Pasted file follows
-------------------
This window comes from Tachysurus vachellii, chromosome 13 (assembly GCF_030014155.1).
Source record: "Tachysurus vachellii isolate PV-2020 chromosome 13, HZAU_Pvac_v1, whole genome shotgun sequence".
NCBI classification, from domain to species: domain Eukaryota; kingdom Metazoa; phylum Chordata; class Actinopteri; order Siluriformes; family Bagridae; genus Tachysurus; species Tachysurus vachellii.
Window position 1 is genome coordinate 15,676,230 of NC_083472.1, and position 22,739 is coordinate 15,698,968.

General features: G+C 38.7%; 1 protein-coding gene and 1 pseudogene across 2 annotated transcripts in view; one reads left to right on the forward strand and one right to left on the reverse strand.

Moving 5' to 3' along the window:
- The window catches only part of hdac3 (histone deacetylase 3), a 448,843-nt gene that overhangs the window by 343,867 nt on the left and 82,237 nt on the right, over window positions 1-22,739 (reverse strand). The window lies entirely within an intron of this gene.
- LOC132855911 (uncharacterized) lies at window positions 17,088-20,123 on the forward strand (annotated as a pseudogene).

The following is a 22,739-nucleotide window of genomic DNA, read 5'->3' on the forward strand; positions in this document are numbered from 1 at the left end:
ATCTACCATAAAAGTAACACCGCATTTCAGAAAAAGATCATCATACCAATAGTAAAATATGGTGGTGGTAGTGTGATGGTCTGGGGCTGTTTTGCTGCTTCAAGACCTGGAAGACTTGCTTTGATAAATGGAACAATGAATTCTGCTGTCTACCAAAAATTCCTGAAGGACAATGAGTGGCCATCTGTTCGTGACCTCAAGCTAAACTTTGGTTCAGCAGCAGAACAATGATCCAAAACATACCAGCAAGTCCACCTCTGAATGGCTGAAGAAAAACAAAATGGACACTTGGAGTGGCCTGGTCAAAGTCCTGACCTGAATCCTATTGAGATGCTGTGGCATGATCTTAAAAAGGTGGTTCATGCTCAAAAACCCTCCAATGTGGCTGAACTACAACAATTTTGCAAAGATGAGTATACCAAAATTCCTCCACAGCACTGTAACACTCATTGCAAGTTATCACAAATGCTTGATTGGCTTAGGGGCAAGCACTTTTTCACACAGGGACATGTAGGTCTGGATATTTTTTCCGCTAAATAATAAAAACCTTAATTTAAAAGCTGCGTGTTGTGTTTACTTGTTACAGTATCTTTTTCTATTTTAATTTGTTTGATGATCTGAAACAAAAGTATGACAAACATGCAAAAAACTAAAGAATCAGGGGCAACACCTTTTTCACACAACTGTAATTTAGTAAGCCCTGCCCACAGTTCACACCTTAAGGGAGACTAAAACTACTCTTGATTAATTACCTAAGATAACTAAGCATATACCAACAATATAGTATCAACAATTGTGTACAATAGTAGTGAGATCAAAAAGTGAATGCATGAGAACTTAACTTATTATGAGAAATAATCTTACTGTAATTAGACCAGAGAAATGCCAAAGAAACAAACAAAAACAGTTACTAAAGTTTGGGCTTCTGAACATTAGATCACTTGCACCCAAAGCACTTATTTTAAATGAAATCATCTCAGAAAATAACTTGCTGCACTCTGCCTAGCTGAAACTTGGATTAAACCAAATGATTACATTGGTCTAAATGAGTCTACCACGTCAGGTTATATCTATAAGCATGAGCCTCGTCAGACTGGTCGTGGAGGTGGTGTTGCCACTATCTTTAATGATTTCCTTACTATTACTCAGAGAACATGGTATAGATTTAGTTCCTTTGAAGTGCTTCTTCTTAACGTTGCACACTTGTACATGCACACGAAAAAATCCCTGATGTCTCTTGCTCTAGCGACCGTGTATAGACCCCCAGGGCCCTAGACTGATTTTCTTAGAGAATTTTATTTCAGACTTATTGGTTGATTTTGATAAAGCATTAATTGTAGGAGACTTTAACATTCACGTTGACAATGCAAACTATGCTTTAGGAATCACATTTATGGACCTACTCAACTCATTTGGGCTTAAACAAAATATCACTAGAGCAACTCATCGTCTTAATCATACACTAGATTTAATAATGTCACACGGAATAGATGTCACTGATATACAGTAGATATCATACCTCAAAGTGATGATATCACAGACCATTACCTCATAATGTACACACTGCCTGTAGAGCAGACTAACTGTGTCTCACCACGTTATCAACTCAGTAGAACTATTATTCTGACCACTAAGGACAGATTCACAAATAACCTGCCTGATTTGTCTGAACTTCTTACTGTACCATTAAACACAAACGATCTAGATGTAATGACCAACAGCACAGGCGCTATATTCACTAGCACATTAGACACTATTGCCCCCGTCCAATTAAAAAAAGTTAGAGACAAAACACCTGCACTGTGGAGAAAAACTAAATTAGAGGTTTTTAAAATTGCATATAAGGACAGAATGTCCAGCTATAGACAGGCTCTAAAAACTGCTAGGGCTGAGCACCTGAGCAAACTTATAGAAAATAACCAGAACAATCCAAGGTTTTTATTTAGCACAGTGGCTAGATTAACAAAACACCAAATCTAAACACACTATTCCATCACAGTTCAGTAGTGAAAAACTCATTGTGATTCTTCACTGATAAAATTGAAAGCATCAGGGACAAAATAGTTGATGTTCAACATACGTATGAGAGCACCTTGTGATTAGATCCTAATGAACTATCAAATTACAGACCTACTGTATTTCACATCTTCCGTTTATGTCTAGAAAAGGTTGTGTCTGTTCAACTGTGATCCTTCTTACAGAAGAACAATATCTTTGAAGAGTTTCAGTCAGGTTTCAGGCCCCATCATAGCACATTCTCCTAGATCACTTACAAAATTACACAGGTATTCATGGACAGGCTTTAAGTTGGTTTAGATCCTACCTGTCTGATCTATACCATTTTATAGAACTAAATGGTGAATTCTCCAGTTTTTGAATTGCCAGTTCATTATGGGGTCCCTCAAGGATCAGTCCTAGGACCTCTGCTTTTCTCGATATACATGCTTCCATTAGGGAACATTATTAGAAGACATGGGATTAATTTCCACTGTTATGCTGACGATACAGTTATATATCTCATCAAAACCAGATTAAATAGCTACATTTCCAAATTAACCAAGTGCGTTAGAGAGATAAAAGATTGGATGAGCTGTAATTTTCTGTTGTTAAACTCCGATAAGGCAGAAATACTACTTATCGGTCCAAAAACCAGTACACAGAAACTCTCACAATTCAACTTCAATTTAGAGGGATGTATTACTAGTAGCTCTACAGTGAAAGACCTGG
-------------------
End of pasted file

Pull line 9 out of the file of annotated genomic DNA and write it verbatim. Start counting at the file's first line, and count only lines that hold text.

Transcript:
The following is a 22,739-nucleotide window of genomic DNA, read 5'->3' on the forward strand; positions in this document are numbered from 1 at the left end: